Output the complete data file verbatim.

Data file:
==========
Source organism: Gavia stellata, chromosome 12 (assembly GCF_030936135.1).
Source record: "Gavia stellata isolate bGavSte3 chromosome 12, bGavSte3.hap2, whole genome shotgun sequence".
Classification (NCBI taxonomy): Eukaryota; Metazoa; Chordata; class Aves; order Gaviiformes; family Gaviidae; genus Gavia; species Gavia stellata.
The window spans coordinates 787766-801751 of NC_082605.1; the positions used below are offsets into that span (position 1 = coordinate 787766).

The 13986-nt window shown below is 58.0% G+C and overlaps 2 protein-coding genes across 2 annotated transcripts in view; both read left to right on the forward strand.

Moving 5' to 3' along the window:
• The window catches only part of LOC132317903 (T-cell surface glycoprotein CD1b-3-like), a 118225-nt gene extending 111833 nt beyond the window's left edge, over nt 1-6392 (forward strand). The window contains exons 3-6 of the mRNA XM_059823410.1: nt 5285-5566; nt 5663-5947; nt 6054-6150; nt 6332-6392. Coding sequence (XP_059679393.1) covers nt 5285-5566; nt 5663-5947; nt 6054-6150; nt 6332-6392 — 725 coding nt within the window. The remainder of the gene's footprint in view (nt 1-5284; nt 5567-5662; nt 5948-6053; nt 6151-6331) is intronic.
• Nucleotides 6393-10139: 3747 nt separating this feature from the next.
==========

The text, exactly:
Source organism: Gavia stellata, chromosome 12 (assembly GCF_030936135.1).
Source record: "Gavia stellata isolate bGavSte3 chromosome 12, bGavSte3.hap2, whole genome shotgun sequence".
Classification (NCBI taxonomy): Eukaryota; Metazoa; Chordata; class Aves; order Gaviiformes; family Gaviidae; genus Gavia; species Gavia stellata.
The window spans coordinates 787766-801751 of NC_082605.1; the positions used below are offsets into that span (position 1 = coordinate 787766).

The 13986-nt window shown below is 58.0% G+C and overlaps 2 protein-coding genes across 2 annotated transcripts in view; both read left to right on the forward strand.

Moving 5' to 3' along the window:
• The window catches only part of LOC132317903 (T-cell surface glycoprotein CD1b-3-like), a 118225-nt gene extending 111833 nt beyond the window's left edge, over nt 1-6392 (forward strand). The window contains exons 3-6 of the mRNA XM_059823410.1: nt 5285-5566; nt 5663-5947; nt 6054-6150; nt 6332-6392. Coding sequence (XP_059679393.1) covers nt 5285-5566; nt 5663-5947; nt 6054-6150; nt 6332-6392 — 725 coding nt within the window. The remainder of the gene's footprint in view (nt 1-5284; nt 5567-5662; nt 5948-6053; nt 6151-6331) is intronic.
• Nucleotides 6393-10139: 3747 nt separating this feature from the next.